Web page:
Student Aid Fiscal and Responsibility Act

Saving money for college could get a whole lot easier.  The United States House of Representatives recently voted on legislation that would increase the amount of federal aid students are able to receive for their college education.

A representation of how the House voted on the bill.
A representation of how the House voted on the bill.

The bill, known as the “Student Aid and Fiscal Responsibility Act (SAFRA),” passed in the house by a vote of 253 to 171 and has been sent to the Senate, where it is predicted to pass.

If SAFRA were to pass, it would have a direct impact on community colleges nation-wide. SAFRA includes a section in its legislation that would set aside 9.5 billion dollars to community colleges. Out of the aforementioned figure, 2.5 billion dollars would go towards improving facilities and campuses; the rest would go towards grants.

The bill would introduce a competitive grant program that would encourage community colleges to improve instruction, facilities, student support services, and implementation of other reforms.

The bill would also invest 40 billion dollars over the next 10 years to increase the maximum annual Pell Grant. In 2010, the maximum amount for an annual Pell Grant scholarship would be raised to 5,550 dollars and would continue to increase over the years.

According to the bill, the Pell Grant would increase to match the rising cost of the standard of living, and will be indexed through the Consumer Price Index, plus one percent.

SAFRA would include provisions to improve the Federal Perkins Loan Program, which provides low interest loans to help needy students.

The legislation would require that, beginning on July 1, 2010, all loans are to be converted to the Federal Direct Loan Program. The bill would eliminate the need for students to apply and receive loans from private lenders. The government would then, in theory, save more money, because they do not have to guarantee or insure the private lender. The government will funnel the saved money back into financial aid or towards the national deficit.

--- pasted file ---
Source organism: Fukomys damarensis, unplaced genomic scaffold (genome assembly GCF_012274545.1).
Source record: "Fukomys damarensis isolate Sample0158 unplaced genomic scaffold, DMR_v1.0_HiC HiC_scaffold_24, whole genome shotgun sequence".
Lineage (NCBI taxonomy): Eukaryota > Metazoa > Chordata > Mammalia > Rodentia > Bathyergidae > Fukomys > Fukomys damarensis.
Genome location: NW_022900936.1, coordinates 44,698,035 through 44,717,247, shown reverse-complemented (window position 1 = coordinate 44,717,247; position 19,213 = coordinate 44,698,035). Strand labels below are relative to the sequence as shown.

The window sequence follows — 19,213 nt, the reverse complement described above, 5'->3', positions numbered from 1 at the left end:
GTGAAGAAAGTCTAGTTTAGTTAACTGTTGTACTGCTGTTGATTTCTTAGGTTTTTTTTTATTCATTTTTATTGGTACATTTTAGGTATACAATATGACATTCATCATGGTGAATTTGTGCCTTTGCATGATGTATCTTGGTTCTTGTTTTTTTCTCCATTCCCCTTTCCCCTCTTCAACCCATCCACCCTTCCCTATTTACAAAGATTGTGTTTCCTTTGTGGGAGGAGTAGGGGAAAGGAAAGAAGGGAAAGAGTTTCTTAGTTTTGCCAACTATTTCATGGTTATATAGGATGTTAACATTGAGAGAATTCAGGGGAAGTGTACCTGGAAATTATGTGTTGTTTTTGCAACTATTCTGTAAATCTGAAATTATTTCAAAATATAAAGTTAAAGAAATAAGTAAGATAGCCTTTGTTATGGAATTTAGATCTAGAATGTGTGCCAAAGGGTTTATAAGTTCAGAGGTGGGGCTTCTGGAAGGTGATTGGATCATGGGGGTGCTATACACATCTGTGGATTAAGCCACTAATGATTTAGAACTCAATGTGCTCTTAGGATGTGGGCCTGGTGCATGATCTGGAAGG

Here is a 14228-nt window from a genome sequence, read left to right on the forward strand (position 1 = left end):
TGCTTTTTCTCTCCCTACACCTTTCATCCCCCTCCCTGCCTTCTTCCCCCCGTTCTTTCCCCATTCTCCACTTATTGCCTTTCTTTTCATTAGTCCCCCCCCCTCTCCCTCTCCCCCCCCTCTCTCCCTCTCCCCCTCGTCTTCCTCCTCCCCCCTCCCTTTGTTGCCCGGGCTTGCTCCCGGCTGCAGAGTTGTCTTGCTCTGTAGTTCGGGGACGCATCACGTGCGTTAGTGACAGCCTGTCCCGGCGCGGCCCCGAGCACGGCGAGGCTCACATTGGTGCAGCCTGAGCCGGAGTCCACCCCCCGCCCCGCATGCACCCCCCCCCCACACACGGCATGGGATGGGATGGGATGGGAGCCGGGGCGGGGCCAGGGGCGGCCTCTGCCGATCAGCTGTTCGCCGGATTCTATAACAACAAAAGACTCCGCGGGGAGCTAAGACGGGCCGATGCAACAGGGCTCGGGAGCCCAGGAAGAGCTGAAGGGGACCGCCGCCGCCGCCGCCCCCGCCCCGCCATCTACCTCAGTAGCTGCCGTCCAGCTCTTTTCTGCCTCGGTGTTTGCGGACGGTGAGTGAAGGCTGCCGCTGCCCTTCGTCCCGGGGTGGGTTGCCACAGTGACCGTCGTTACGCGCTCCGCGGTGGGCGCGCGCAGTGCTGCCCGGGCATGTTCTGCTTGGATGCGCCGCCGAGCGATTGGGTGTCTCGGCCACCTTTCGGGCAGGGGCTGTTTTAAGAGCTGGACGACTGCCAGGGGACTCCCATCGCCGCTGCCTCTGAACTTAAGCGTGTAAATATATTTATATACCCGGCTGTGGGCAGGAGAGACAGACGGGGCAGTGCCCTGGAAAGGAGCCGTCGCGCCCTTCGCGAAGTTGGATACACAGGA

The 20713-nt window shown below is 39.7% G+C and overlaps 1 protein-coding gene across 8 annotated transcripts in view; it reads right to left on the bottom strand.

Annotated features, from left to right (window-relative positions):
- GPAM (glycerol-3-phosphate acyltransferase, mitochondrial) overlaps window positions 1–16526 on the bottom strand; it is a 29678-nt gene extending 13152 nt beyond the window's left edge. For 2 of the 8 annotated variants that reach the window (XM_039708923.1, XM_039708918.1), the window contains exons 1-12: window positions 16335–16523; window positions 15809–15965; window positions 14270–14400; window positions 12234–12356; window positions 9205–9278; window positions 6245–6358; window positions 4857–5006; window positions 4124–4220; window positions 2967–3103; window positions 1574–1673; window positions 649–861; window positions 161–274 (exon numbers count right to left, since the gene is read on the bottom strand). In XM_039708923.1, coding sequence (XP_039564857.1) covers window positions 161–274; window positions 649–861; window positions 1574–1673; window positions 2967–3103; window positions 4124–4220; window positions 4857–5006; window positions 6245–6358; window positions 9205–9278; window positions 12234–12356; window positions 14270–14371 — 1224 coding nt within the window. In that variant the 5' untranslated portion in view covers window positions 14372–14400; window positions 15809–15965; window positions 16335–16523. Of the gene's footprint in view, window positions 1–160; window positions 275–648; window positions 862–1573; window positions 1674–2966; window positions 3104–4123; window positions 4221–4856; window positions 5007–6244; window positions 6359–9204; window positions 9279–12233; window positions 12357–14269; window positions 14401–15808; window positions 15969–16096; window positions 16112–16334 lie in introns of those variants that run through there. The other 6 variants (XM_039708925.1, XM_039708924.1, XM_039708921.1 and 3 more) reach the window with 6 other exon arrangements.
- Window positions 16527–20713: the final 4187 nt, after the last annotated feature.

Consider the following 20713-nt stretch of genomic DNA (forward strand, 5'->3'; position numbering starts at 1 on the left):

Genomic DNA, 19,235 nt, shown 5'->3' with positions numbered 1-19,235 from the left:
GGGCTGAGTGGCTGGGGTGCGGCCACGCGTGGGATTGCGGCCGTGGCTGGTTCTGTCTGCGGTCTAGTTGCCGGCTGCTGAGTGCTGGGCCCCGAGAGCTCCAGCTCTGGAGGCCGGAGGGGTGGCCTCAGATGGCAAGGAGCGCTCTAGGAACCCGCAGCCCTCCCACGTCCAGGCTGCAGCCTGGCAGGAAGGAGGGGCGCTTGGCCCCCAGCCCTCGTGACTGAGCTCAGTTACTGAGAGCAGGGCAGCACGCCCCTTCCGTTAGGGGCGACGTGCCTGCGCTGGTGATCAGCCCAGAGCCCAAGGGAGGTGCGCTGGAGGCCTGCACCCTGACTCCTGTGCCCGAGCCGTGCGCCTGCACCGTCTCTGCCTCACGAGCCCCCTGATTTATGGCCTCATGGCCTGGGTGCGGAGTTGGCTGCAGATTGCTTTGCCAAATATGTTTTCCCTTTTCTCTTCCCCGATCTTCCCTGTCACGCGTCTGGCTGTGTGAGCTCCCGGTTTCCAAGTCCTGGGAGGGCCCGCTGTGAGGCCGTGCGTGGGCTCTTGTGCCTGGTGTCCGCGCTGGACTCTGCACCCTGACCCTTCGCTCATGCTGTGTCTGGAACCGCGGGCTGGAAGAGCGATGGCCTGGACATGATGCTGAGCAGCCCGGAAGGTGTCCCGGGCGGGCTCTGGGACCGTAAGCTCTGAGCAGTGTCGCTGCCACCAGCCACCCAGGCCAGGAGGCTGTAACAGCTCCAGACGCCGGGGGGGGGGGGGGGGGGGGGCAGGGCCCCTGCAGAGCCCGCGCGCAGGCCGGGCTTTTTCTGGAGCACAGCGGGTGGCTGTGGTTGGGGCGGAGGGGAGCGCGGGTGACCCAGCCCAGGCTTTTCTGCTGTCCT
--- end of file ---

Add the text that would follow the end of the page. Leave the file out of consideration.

The bill would also put an end to the Federal Family Education Loan (FFEL), because the program would no longer be able to generate revenue from new loans.

While this idea may seem great on paper, many republicans in the House opposed the measure, complaining about the increasing size of government and the government takeover of yet another sector that private loan officers used to control.

“Today’s vote was about expanding the size and scope of the federal government through tens of billions of dollars in new entitlement spending and the elimination of choice, competition and the innovation of the private sector,” said Rep. John Kline from Minnesota, who is the top republican on the Education and Labor Committee.

On the other side of the spectrum is Rep. George Miller, democrat from California and chairman of the House Education and Labor Committee, who said, “Today the House made a clear choice to stop funneling vital taxpayer dollars through boardrooms and start sending them directly to dorm rooms.”

For the most part, advocates for students support the passing of the bill, arguing that the legislation is looking out for the best interests of future students by offering more financial aid, student programs and better facilities.

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